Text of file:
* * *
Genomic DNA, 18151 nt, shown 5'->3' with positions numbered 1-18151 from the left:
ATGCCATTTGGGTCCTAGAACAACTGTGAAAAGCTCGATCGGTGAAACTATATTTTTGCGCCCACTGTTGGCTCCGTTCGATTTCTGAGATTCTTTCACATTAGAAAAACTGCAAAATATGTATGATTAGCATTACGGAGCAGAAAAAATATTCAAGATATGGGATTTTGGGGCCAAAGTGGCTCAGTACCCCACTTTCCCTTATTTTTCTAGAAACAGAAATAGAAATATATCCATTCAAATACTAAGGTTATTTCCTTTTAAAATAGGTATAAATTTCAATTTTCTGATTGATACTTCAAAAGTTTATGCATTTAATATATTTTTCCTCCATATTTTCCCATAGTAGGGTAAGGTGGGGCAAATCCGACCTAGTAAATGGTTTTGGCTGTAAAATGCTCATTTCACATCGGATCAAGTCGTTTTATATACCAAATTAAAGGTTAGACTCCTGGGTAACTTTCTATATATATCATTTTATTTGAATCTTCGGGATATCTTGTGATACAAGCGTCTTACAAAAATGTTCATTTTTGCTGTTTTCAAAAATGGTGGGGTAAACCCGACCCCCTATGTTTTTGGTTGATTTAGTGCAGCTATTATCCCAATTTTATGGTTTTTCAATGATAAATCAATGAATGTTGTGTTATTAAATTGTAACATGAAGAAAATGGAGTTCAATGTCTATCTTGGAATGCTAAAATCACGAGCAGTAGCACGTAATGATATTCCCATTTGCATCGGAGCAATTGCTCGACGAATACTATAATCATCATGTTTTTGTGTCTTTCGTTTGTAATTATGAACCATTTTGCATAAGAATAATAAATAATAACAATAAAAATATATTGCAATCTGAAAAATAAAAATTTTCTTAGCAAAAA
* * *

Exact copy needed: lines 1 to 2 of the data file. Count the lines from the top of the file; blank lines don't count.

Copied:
Genomic DNA, 18151 nt, shown 5'->3' with positions numbered 1-18151 from the left:
ATGCCATTTGGGTCCTAGAACAACTGTGAAAAGCTCGATCGGTGAAACTATATTTTTGCGCCCACTGTTGGCTCCGTTCGATTTCTGAGATTCTTTCACATTAGAAAAACTGCAAAATATGTATGATTAGCATTACGGAGCAGAAAAAATATTCAAGATATGGGATTTTGGGGCCAAAGTGGCTCAGTACCCCACTTTCCCTTATTTTTCTAGAAACAGAAATAGAAATATATCCATTCAAATACTAAGGTTATTTCCTTTTAAAATAGGTATAAATTTCAATTTTCTGATTGATACTTCAAAAGTTTATGCATTTAATATATTTTTCCTCCATATTTTCCCATAGTAGGGTAAGGTGGGGCAAATCCGACCTAGTAAATGGTTTTGGCTGTAAAATGCTCATTTCACATCGGATCAAGTCGTTTTATATACCAAATTAAAGGTTAGACTCCTGGGTAACTTTCTATATATATCATTTTATTTGAATCTTCGGGATATCTTGTGATACAAGCGTCTTACAAAAATGTTCATTTTTGCTGTTTTCAAAAATGGTGGGGTAAACCCGACCCCCTATGTTTTTGGTTGATTTAGTGCAGCTATTATCCCAATTTTATGGTTTTTCAATGATAAATCAATGAATGTTGTGTTATTAAATTGTAACATGAAGAAAATGGAGTTCAATGTCTATCTTGGAATGCTAAAATCACGAGCAGTAGCACGTAATGATATTCCCATTTGCATCGGAGCAATTGCTCGACGAATACTATAATCATCATGTTTTTGTGTCTTTCGTTTGTAATTATGAACCATTTTGCATAAGAATAATAAATAATAACAATAAAAATATATTGCAATCTGAAAAATAAAAATTTTCTTAGCAAAAA